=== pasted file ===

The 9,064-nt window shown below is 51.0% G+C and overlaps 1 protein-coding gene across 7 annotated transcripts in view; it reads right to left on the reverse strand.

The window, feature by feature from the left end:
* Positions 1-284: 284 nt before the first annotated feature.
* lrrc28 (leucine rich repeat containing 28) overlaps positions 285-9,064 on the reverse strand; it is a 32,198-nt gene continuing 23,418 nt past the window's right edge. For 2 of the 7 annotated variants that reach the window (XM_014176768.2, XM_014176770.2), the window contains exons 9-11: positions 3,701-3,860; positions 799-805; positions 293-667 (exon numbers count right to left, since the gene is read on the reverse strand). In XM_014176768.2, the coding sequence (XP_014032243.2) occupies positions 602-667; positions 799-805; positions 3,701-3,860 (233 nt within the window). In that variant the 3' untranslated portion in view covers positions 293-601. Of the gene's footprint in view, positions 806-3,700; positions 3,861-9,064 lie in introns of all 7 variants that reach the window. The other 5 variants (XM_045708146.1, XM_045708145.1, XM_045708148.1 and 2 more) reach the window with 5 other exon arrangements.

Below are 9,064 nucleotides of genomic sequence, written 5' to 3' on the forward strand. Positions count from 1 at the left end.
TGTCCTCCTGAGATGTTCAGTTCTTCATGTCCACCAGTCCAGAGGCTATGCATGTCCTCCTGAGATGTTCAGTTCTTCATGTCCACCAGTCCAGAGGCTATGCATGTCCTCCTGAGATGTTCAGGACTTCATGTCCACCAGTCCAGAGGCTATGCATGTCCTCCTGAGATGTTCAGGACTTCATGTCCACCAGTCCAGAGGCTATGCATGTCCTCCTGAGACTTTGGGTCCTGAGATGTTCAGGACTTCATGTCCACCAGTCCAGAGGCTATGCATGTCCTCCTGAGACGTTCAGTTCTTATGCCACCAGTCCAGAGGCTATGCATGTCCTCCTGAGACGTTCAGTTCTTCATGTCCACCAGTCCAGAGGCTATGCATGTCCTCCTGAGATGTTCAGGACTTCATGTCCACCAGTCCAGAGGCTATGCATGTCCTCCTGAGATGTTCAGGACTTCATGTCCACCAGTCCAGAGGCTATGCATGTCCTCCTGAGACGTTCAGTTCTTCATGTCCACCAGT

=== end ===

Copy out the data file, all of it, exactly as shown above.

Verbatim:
The 9,064-nt window shown below is 51.0% G+C and overlaps 1 protein-coding gene across 7 annotated transcripts in view; it reads right to left on the reverse strand.

The window, feature by feature from the left end:
* Positions 1-284: 284 nt before the first annotated feature.
* lrrc28 (leucine rich repeat containing 28) overlaps positions 285-9,064 on the reverse strand; it is a 32,198-nt gene continuing 23,418 nt past the window's right edge. For 2 of the 7 annotated variants that reach the window (XM_014176768.2, XM_014176770.2), the window contains exons 9-11: positions 3,701-3,860; positions 799-805; positions 293-667 (exon numbers count right to left, since the gene is read on the reverse strand). In XM_014176768.2, the coding sequence (XP_014032243.2) occupies positions 602-667; positions 799-805; positions 3,701-3,860 (233 nt within the window). In that variant the 3' untranslated portion in view covers positions 293-601. Of the gene's footprint in view, positions 806-3,700; positions 3,861-9,064 lie in introns of all 7 variants that reach the window. The other 5 variants (XM_045708146.1, XM_045708145.1, XM_045708148.1 and 2 more) reach the window with 5 other exon arrangements.

Below are 9,064 nucleotides of genomic sequence, written 5' to 3' on the forward strand. Positions count from 1 at the left end.
TGTCCTCCTGAGATGTTCAGTTCTTCATGTCCACCAGTCCAGAGGCTATGCATGTCCTCCTGAGATGTTCAGTTCTTCATGTCCACCAGTCCAGAGGCTATGCATGTCCTCCTGAGATGTTCAGGACTTCATGTCCACCAGTCCAGAGGCTATGCATGTCCTCCTGAGATGTTCAGGACTTCATGTCCACCAGTCCAGAGGCTATGCATGTCCTCCTGAGACTTTGGGTCCTGAGATGTTCAGGACTTCATGTCCACCAGTCCAGAGGCTATGCATGTCCTCCTGAGACGTTCAGTTCTTATGCCACCAGTCCAGAGGCTATGCATGTCCTCCTGAGACGTTCAGTTCTTCATGTCCACCAGTCCAGAGGCTATGCATGTCCTCCTGAGATGTTCAGGACTTCATGTCCACCAGTCCAGAGGCTATGCATGTCCTCCTGAGATGTTCAGGACTTCATGTCCACCAGTCCAGAGGCTATGCATGTCCTCCTGAGACGTTCAGTTCTTCATGTCCACCAGT